In a technical sense, equestrian competition generally is considered an individual sport.
But according to Mark Combs of Winewood Farm in Hudson, it's a team situation all the way.
"Your performance depends on the mood of the horse and its attitude on any given day," Combs explained. "It's a very mutual agreement. The horse has to have a lot of trust in its rider. And the rider has to be very familiar with the horse."
Combs, 22, recently was named leading young rider by the U.S. Combined Training Association, meaning that he was first among a nationwide group of 3,600 riders 21 and younger.
"I lucked out," Combs said. "This is a sport in which you have to be very humble, because every day is a different day."
No longer in the junior class, Combs is working on two career goals. First, he wants to make a business out of his riding and training. Second, he wants to succeed on the international level _ a dream that cannot be fulfilled until he earns a berth on the U.S. Olympic team.
Neither goal was on his mind when he first jumped on a horse eight years ago.
"I've been riding probably since I was 11 or 12," said Combs, whose father is a veterinarian who kept a farm when his son was growing up. "I wasn't allowed to ride when I was younger. It was one of those things where I wasn't allowed to do it. So, of course, I had to do it."
If Combs were merely an owner-rider, he'd concentrate his efforts on one or two horses. But since he's trying to make a business out of it, he currently trains and rides close to 20 horses for owners who have no interest in riding their horses in competition.
"The thrill of competition is very unique," Combs explained. "There's definitely an adrenaline rush going into it. That's because you never know what will happen when you're out there."
The sport is not without the potential for serious injury to both rider and animal. The object is to avoid the trial-and-error aspect as much as possible. And patience is the key.
"I broke my collarbone in 1991 and I guess that was my worst injury," Combs said. "It was just a mistake. I was a little eager to get over the fence. It was probably my fault. It was the kind of deal where it was the most valuable mistake I've learned _ knock on wood."
There are ways to minimize the risk.
"You have to train properly and do your homework," Combs explained. "There's definitely a risk factor every time out, but if you prepare, you're all right."
"You get the distances between jumps," he said. "Riders can walk the courses, but the horses won't see them until the actual competition. They'll let you warm up on smaller obstacles, but never the entire course until the competition."
Although Combs compares his business to that of a racing jockey, there is little similarity.
"I'm not only a rider, but also a trainer," he said. "When you're in competition, you definitely have to know what the horse is going to do in different situations. In horse racing, jockeys are only on for a minute and a half."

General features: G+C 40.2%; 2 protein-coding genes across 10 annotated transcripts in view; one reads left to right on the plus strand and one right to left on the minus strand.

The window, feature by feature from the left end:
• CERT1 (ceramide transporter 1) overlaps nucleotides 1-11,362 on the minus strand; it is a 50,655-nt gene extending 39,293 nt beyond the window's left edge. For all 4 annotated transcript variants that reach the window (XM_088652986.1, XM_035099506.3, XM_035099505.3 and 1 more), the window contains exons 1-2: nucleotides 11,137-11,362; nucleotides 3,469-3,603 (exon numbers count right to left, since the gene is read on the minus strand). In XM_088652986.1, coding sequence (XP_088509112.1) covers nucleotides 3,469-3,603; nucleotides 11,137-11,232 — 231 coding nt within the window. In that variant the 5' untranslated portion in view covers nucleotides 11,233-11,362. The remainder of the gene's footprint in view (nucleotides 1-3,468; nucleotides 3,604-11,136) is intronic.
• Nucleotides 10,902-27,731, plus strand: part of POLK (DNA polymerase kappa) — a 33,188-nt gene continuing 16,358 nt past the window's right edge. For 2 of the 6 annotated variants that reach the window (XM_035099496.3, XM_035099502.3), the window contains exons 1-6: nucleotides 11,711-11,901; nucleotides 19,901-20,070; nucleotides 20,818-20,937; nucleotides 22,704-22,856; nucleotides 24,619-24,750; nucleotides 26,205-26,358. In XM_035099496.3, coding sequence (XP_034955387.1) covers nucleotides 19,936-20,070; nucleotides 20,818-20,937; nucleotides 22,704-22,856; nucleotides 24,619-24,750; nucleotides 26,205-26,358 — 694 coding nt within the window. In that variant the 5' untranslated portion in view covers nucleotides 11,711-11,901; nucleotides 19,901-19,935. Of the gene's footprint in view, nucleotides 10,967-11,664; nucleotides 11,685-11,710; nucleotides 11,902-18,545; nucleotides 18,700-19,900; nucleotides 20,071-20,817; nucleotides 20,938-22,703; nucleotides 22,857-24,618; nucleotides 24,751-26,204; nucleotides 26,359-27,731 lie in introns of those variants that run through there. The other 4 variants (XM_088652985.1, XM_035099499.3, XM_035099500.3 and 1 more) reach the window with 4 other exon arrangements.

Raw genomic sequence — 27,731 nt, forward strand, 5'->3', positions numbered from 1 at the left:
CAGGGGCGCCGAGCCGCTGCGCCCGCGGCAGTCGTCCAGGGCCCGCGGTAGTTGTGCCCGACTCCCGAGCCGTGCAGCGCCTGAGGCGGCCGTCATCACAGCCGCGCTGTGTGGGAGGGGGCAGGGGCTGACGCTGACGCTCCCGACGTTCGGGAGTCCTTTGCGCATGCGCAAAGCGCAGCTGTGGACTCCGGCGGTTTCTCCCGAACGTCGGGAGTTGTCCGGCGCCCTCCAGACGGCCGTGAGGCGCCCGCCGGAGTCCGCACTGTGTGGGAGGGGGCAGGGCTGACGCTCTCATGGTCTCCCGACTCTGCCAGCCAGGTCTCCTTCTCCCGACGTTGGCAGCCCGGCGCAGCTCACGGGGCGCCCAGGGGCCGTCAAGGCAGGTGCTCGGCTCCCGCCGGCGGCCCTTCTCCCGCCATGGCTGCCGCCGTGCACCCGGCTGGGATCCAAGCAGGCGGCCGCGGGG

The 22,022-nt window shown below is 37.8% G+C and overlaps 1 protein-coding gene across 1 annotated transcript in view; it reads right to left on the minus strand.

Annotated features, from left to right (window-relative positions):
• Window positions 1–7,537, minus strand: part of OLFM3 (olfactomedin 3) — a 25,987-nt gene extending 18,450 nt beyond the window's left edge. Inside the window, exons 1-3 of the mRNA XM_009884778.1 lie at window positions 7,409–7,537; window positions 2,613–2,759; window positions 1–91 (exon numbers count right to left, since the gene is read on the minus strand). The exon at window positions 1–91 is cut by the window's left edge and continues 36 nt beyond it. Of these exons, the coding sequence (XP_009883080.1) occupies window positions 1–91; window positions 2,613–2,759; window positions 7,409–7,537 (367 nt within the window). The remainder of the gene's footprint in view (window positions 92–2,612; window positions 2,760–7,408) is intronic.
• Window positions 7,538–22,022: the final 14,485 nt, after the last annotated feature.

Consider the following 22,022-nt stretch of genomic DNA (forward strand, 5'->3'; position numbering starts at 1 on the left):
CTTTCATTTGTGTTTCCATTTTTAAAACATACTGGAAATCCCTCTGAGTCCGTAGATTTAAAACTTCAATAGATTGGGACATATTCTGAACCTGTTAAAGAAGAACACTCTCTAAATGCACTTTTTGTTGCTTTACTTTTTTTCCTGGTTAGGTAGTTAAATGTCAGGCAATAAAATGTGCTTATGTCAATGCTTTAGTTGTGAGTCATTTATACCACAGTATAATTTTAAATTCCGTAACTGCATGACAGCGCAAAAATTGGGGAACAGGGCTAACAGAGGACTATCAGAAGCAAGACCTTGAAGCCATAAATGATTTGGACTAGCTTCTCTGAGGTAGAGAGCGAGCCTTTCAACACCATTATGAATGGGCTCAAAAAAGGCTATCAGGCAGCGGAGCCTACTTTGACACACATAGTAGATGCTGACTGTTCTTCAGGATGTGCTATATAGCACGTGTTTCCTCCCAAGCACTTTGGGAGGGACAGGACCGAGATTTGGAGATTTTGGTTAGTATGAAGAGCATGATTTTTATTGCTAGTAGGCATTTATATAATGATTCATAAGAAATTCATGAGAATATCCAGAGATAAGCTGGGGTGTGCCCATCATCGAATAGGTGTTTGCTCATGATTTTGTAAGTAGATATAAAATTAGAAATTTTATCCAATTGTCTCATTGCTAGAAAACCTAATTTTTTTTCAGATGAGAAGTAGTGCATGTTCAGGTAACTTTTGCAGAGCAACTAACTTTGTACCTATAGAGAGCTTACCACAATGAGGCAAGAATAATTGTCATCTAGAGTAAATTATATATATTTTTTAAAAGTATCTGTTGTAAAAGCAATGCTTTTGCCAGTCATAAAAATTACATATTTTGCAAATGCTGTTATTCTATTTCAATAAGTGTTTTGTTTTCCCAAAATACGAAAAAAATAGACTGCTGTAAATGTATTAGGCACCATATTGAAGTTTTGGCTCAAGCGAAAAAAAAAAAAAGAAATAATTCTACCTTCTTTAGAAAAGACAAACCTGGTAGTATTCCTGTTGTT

The major events in equestrian competition last three days and are broken into three phases.
Phase 1 calls for synchronized movements within a ring.
Phase 2 covers a cross country course with obstacles such as drops, ditches and water. The longest of the three phases, it is broken into four segments ending in a 10-minute marathon.
Phase 3 involves a short period of stadium work to determine how fit the horse is after the strenuous cross country workout from the day before.
The other form of competition is called horse trials; they last no more than one day.
A first-place finish in a horse trial in Virginia served as the cornerstone of Combs' bid for young rider of the year. He amassed 70 points in 12 events in his last year of junior competition, with 20 of those points coming from his victory in Virginia.
"I stayed pretty consistent throughout the year," Combs said. "There were two horses I was mainly concerned with _ my big guy, Soloman, which is 13, and another horse called Solforino, which is 12. I've ridden both since 1989."
Now that he is competing in the open division, Combs is coming up against veteran riders at least a decade older than himself.
"For what I have accomplished so far, I'm one of the younger riders around," Combs said. "The average age is between 30 and 40. But there's one person (Mike Plumb of Massachusetts) who has been to eight Olympics and he's 52 years old. He's definitely the master. He can jump on any horse and ride it. He's that good."
Combs hopes to compete in the Atlanta Olympics in 1996, as well as in the 1995 Pan American Games in Argentina. Next year's World Championship in Holland also is a consideration.
"I'm looking for national competition, but I'm not quite there yet," he said. "I'm making my first steps. I'm kind of in the middle of the pack right now."
Combs, who will not compete again until the end of the summer, finds the quest for perfection to be his greatest driving force.
"My inspiration is the fact that I can go out and have a great weekend, but the following week it can be a total disaster," he said. "One thing may have worked one week and the next week it may not work at all. It all depends on the homework you do that week and how the horse will respond, because he has a decision in the process too."